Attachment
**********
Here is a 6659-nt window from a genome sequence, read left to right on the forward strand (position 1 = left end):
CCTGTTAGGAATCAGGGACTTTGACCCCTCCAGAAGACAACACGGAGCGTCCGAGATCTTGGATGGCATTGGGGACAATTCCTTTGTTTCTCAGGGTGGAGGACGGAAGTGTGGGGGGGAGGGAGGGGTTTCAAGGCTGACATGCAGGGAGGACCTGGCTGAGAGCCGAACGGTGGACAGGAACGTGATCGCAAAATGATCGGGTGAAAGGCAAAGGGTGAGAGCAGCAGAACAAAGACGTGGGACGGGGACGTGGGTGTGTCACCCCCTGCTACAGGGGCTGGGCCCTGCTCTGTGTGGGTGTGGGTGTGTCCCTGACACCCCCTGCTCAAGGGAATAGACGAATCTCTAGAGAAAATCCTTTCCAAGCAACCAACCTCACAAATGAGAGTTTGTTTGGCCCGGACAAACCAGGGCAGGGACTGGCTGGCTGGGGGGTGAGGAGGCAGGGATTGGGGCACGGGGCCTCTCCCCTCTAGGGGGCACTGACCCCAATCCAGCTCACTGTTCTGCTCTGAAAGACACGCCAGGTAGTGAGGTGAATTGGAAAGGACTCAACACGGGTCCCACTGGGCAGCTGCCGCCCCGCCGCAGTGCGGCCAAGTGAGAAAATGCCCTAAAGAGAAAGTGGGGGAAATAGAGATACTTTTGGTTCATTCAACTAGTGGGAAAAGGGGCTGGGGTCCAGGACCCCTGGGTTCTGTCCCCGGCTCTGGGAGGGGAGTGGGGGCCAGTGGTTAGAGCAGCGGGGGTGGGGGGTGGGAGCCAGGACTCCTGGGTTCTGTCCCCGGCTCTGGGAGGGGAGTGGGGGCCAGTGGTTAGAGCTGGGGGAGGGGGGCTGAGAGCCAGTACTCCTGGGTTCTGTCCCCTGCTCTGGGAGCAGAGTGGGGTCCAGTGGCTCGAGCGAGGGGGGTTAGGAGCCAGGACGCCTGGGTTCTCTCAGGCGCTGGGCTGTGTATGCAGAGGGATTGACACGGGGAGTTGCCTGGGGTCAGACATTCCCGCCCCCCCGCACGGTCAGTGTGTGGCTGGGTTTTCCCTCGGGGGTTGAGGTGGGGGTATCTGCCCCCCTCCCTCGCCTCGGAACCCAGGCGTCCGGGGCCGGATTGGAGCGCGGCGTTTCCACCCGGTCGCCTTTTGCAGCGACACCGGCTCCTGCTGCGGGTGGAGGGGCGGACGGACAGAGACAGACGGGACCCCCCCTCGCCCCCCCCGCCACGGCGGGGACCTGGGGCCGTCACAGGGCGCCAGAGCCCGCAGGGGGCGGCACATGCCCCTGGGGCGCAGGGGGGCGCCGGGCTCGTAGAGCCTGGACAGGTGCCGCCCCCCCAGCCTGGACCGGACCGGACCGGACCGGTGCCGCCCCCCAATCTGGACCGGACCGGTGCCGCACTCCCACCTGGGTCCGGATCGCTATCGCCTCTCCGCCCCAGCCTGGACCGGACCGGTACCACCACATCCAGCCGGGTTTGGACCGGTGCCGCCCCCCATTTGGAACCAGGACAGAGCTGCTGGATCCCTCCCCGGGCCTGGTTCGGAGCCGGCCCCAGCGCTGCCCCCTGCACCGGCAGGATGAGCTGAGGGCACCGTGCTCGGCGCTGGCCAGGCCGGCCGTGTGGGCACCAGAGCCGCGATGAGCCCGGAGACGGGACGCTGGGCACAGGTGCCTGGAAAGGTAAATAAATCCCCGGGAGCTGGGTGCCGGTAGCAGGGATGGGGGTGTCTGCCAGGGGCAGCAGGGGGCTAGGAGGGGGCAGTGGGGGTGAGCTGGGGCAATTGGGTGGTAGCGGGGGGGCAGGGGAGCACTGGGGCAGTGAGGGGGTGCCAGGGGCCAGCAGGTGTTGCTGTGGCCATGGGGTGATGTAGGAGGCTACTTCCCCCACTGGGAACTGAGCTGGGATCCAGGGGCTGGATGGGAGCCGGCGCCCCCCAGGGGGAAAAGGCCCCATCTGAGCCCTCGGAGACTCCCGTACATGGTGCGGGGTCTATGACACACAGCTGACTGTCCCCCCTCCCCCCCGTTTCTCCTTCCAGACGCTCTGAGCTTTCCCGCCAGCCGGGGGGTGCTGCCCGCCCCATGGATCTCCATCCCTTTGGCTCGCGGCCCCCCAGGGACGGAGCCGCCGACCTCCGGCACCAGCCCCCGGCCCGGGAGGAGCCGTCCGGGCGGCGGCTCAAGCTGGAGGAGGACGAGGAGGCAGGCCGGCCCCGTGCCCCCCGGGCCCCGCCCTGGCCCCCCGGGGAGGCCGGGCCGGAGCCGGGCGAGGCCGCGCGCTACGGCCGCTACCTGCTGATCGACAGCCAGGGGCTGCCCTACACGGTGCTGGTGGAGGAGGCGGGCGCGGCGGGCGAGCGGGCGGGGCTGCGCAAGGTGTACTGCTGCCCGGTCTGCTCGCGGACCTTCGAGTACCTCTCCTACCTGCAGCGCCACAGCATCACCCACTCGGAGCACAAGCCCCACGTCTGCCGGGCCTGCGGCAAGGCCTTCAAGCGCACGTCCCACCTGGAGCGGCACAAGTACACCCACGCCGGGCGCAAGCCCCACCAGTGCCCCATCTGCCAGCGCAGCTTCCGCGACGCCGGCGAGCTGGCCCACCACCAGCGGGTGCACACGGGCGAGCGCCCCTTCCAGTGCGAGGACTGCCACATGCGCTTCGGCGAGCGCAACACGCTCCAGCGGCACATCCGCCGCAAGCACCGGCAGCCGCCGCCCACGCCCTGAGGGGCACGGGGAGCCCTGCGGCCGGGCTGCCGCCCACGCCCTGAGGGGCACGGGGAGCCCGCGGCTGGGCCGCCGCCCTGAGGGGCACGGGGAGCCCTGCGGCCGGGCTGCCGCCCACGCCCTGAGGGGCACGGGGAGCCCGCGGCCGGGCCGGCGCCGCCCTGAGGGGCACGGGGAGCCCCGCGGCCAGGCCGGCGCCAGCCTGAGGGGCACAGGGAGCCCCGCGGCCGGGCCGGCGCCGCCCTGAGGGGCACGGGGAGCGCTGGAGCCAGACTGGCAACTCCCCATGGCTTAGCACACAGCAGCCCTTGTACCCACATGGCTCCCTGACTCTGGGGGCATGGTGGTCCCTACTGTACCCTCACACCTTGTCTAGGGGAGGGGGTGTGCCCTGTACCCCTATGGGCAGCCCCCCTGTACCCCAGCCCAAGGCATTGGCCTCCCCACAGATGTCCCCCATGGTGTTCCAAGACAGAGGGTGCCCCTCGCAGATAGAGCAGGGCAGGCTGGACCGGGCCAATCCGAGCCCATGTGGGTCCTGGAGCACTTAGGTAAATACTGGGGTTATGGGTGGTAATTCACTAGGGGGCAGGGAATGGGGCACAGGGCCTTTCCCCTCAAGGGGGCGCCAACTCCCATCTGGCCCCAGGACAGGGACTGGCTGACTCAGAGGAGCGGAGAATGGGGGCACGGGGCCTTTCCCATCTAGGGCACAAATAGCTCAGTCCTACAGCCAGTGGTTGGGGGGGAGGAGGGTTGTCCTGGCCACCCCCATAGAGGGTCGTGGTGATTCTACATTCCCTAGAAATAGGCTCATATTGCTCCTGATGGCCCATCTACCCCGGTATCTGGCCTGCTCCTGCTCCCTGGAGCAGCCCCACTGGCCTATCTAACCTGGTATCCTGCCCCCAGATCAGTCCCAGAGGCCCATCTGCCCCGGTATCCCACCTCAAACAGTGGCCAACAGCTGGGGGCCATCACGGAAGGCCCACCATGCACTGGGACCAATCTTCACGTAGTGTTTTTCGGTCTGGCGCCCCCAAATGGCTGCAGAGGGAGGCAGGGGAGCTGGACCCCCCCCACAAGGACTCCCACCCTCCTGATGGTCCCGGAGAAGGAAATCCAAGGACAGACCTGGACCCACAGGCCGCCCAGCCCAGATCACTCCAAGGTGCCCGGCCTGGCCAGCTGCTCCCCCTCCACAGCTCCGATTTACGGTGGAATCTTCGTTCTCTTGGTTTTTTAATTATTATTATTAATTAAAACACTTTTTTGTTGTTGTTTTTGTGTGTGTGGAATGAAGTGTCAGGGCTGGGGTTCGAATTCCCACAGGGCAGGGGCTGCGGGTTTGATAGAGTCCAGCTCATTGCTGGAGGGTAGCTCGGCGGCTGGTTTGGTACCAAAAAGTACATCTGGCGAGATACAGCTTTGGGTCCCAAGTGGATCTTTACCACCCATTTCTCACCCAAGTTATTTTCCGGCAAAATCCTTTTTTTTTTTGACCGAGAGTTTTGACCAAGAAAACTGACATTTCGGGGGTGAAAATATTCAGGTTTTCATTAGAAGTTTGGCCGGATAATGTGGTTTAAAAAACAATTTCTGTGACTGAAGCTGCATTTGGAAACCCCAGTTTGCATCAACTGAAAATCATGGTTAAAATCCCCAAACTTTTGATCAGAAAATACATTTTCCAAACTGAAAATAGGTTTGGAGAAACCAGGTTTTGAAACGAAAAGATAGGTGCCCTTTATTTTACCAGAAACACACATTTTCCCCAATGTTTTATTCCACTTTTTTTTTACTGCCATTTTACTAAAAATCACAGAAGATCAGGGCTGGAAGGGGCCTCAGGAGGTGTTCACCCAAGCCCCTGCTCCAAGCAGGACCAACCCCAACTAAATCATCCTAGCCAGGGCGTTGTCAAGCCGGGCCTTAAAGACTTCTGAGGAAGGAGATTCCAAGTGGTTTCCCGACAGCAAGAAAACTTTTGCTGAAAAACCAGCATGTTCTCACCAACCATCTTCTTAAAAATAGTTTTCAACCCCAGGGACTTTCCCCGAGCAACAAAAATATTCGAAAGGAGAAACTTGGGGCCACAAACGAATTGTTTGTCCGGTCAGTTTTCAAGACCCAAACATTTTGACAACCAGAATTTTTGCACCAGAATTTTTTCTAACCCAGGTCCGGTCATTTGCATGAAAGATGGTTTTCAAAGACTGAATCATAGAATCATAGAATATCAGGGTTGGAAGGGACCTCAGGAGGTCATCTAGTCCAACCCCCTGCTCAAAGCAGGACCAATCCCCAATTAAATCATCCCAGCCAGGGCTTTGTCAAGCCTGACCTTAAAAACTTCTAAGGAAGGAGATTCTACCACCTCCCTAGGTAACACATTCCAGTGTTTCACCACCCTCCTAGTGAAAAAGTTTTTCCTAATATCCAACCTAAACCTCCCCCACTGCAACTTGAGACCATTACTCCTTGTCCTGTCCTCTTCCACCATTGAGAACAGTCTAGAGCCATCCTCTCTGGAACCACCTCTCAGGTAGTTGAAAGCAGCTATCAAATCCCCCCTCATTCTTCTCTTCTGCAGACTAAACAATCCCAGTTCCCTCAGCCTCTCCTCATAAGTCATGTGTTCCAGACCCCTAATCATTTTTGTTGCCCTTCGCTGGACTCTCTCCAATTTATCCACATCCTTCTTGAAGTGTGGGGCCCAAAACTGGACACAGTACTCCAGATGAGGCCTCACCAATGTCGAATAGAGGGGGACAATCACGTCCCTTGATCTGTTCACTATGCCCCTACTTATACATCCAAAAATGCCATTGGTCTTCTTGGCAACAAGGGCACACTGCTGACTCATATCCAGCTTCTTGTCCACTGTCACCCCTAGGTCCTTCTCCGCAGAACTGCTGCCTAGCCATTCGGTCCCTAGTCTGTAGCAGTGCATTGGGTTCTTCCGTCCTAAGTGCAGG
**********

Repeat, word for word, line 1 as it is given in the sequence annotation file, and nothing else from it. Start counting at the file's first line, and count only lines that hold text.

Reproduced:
Here is a 6659-nt window from a genome sequence, read left to right on the forward strand (position 1 = left end):